Monday, 24 September 2018

El Asador at Sabor, Regent St

If you have even the most passing interest in great Spanish food in London, chances are you've heard of Barrafina. Across three locations in Central London, these gleaming, marble-decked temples of Iberian gastronomy have, along with Jose Pizarro's emponymous gaff in Bermondsey, set a new level for the cuisine in the city, and done more for the image of high-end Spanish food than almost anyone else I can think of. It's a bit too easy to enjoy yourself in Barrafina - once the sherry starts flowing and you've picked your favourite crustaceans from the cold bar, you settle in for the long haul, ordering and snacking and slurping and ordering again, until you've racked up a bill so big you're not sure if the extra zeroes are from that extra bottle of La Gitana or alcohol-induced double-vision.

While Barrafina was earning its Michelin stars and countless other gushing reviews (not least from yours truly) its head chef was one Nieves Barragan, who with front of house José Etura were to be seen most days in at least one of their restaurants. It was an usually subtle double-act - kitchen dynamics dictated they necessarily had to spend most of the evenings communicating via the occasional barked question across a noisy dining room - but it worked, and the warmth and energy they brought to proceedings was no doubt a huge part of the Barrafina success story.

But now, it's time for the next chapter. Barragan and Etura have left the Hart Bros' empire to set up Sabor, in a brightly lit spot down a slightly dingy alleyway off Regent St, and at first glance the influences and tributes are obvious. There's the large open kitchen full of busy, smartly-dressed chefs. There's the handwritten chalkboard menus of interesting daily seafood. And there of course is a pile of crushed ice covered in a heaving spread of fresh fish, crabs, carabinero prawns, razor clams and all the other delicacies from British shores that until Rick Stein intervened, used to be packed onto the backs of lorries and sent to France and Spain.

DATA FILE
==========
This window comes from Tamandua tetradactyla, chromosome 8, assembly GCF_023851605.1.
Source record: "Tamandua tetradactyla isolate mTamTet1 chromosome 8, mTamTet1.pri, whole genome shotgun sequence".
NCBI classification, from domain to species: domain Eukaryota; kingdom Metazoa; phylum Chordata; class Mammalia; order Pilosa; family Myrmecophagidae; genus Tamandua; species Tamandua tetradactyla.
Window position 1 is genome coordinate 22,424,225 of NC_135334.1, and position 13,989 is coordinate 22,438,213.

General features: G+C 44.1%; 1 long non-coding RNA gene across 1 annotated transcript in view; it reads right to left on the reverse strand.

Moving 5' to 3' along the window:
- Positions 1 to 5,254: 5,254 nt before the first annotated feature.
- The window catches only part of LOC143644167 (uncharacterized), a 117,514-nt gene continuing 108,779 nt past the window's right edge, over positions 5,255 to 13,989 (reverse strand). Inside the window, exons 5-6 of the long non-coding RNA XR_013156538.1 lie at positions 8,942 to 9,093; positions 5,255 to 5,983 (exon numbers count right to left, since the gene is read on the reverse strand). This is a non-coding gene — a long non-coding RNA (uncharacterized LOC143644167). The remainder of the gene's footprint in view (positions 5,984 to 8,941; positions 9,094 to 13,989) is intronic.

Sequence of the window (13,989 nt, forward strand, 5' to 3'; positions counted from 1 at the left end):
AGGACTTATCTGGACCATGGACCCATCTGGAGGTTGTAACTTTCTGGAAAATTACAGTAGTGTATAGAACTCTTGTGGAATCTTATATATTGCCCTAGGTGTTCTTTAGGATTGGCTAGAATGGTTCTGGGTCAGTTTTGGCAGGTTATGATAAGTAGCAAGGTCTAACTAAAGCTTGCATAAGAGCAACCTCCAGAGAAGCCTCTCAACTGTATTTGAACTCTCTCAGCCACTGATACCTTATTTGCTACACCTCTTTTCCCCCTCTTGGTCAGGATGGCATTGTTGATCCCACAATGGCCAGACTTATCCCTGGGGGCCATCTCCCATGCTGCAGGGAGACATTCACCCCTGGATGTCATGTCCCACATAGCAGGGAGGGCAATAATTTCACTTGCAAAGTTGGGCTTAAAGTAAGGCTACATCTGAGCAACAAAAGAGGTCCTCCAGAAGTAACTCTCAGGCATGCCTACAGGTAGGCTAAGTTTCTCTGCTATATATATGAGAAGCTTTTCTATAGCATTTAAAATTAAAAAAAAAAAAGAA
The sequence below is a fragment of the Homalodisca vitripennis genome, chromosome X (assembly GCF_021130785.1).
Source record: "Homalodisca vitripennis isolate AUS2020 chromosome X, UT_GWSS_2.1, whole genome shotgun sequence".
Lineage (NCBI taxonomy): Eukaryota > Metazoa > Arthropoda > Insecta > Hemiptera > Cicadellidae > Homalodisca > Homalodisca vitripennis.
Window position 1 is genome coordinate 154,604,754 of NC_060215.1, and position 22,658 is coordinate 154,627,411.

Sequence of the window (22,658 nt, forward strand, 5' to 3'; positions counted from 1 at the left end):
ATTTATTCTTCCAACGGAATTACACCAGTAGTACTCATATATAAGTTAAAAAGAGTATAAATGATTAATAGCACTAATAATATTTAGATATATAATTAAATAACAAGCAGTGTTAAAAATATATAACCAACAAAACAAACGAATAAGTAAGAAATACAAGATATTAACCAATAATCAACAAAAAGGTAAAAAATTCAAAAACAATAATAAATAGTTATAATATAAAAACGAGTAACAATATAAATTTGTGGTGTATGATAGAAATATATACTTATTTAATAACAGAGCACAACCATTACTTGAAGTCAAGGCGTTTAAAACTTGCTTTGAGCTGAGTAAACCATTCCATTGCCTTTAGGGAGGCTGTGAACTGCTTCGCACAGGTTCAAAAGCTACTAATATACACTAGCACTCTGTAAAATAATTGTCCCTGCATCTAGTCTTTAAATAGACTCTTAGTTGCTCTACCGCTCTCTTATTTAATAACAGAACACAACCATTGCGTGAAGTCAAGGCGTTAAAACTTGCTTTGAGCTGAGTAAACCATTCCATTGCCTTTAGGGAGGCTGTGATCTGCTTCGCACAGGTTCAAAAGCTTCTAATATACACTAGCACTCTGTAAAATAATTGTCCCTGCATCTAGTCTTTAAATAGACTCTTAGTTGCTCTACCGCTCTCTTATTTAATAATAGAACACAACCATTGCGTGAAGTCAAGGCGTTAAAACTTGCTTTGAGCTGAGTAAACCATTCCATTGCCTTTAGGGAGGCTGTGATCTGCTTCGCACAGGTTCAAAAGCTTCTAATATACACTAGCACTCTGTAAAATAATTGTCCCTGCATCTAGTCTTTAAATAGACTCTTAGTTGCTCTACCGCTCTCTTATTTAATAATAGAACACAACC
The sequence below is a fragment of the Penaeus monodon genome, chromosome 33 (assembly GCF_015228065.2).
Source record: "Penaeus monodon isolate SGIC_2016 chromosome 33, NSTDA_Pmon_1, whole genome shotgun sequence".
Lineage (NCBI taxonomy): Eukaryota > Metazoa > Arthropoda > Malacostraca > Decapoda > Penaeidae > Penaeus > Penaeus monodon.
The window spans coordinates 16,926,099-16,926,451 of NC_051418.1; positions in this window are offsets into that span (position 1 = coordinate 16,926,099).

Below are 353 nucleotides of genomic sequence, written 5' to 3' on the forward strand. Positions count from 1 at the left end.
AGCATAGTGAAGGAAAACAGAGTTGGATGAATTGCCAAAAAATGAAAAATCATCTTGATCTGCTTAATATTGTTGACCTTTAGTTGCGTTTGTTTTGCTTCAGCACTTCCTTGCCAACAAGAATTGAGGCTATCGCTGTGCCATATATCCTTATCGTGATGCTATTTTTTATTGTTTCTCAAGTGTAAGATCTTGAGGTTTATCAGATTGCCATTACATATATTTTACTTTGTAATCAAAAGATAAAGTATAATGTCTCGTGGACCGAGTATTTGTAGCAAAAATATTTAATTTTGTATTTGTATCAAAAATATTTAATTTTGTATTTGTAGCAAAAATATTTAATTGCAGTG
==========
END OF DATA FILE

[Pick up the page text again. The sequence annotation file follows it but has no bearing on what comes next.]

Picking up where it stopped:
Part of me had hoped that the opening of a new place may allow Barragan and Etura to move away from the whole Barrafina communal seating model. Call me a spoiled old grump, but I do not like sharing my personal space with a complete stranger, and if there's anything going to stop me getting in the queue at Barrafina, or indeed any of the other top restaurants where that kind of seating is the main option (Kiln, the Barbary, Padella) it's that. Sadly, on both floors of Sabor (apologies, I wasn't paying too close attention but I think upstairs is called Asador and has a slightly different menu; I can't remember the website booking page asking me which I wanted, but I may have just not noticed) it's mainly large tables, and I'm afraid I could barely hide my horror when asked to squeeze in between two parties on high bench seating. Fortunately our waiter took pity on us and we eventually got away with being sat by the wall, but I'm sure a few tables of two wouldn't have hurt. Or, as I say, maybe I'm just a hopeless grump.

Anyway, negatives out of the way I can concentrate on the positives. The food, for example, which is as good as it's ever been from these guys. Red prawns, served simply and beautifully on a wooden board, had plump little bodies and heads packed full of that briney, bisquey seafood flavour.

It's incredibly difficult to get things like monkfish tempura right, at least I assume it is as so many versions of this ostensibly straightforward dish have been disappointing, but this was basically perfect. Greaseless, moist, with a good smooth mayo (not too thick or too thin), they were a great little fishy snack, and we polished them off quickly.

Pulpo a fiera is (thank you Google) a Galician dish, involving boiling the animal in a copper cauldron. The texture is quite unbelievable, so soft and silky that they're almost textureless, and I admit at first it took a bit of getting used to. of course, thanks to some lovely spicing - oil and paprika at least but possibly much else besides - there was plenty else to enjoy about them but I did slightly miss a bit of crunch from the tentacles. But then who am I to suggest an improvement to a Nieves Barragan dish?

Finally the famous tortilla, in the Basque style so runny inside with lots of soft sliced potato, every bit as impressive here as when I tried it all those years ago at Barrafina. It's also worth mentioning not only that Sabor make more effort than most Spanish restaurants with the vegetarian options, and that £7.50 for this very generously sized item means you could probably get away with ordering just this and perhaps a snack and sample some of the best Spanish food in London for under £15/head.

Our bill was slightly more than that. But with a bottle of wine we still got away with £36.22 a head, which really isn't bad at all considering the effort going into the menu here. And more than likely I'll be back, without a pescatarian friend next time, to try their whole Segovian suckling pigs to share (£190) or a txuletón or two (£85). For that, I'll need a group, maybe ten people or so. And come to think of it, in that case, I'll probably need one of those big tables so we can all tuck in at once. Oh that's what they're for...


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